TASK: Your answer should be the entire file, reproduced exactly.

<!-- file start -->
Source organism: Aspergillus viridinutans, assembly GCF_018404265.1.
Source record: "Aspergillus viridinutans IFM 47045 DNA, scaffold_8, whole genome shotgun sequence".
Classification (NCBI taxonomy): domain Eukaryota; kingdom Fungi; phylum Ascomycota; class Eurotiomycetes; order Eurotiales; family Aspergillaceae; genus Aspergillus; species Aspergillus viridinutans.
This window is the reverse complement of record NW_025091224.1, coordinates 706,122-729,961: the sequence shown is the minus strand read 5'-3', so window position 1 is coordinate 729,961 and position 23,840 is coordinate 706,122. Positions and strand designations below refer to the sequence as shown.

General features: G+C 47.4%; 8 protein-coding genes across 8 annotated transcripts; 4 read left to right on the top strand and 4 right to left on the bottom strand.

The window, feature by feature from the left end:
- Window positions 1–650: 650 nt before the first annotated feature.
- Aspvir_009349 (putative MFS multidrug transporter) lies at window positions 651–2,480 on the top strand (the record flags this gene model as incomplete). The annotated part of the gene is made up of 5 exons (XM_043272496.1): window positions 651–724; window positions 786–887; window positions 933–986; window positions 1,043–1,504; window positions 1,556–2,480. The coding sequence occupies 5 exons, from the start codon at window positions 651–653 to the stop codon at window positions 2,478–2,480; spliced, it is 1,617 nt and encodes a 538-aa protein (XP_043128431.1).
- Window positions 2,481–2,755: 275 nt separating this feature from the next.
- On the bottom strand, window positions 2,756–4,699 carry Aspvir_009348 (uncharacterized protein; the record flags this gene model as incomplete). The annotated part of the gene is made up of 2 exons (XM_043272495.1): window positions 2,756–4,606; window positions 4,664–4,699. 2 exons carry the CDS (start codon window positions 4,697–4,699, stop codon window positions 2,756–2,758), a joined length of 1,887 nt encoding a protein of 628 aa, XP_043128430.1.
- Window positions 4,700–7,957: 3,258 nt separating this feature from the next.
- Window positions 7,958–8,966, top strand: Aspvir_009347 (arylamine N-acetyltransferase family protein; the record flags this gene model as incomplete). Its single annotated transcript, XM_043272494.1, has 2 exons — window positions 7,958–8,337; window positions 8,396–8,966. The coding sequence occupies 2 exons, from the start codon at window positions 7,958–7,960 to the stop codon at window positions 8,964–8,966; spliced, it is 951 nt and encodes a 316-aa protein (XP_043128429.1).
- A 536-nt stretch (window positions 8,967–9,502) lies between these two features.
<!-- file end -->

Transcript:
Source organism: Aspergillus viridinutans, assembly GCF_018404265.1.
Source record: "Aspergillus viridinutans IFM 47045 DNA, scaffold_8, whole genome shotgun sequence".
Classification (NCBI taxonomy): domain Eukaryota; kingdom Fungi; phylum Ascomycota; class Eurotiomycetes; order Eurotiales; family Aspergillaceae; genus Aspergillus; species Aspergillus viridinutans.
This window is the reverse complement of record NW_025091224.1, coordinates 706,122-729,961: the sequence shown is the minus strand read 5'-3', so window position 1 is coordinate 729,961 and position 23,840 is coordinate 706,122. Positions and strand designations below refer to the sequence as shown.

General features: G+C 47.4%; 8 protein-coding genes across 8 annotated transcripts; 4 read left to right on the top strand and 4 right to left on the bottom strand.

The window, feature by feature from the left end:
- Window positions 1–650: 650 nt before the first annotated feature.
- Aspvir_009349 (putative MFS multidrug transporter) lies at window positions 651–2,480 on the top strand (the record flags this gene model as incomplete). The annotated part of the gene is made up of 5 exons (XM_043272496.1): window positions 651–724; window positions 786–887; window positions 933–986; window positions 1,043–1,504; window positions 1,556–2,480. The coding sequence occupies 5 exons, from the start codon at window positions 651–653 to the stop codon at window positions 2,478–2,480; spliced, it is 1,617 nt and encodes a 538-aa protein (XP_043128431.1).
- Window positions 2,481–2,755: 275 nt separating this feature from the next.
- On the bottom strand, window positions 2,756–4,699 carry Aspvir_009348 (uncharacterized protein; the record flags this gene model as incomplete). The annotated part of the gene is made up of 2 exons (XM_043272495.1): window positions 2,756–4,606; window positions 4,664–4,699. 2 exons carry the CDS (start codon window positions 4,697–4,699, stop codon window positions 2,756–2,758), a joined length of 1,887 nt encoding a protein of 628 aa, XP_043128430.1.
- Window positions 4,700–7,957: 3,258 nt separating this feature from the next.
- Window positions 7,958–8,966, top strand: Aspvir_009347 (arylamine N-acetyltransferase family protein; the record flags this gene model as incomplete). Its single annotated transcript, XM_043272494.1, has 2 exons — window positions 7,958–8,337; window positions 8,396–8,966. The coding sequence occupies 2 exons, from the start codon at window positions 7,958–7,960 to the stop codon at window positions 8,964–8,966; spliced, it is 951 nt and encodes a 316-aa protein (XP_043128429.1).
- A 536-nt stretch (window positions 8,967–9,502) lies between these two features.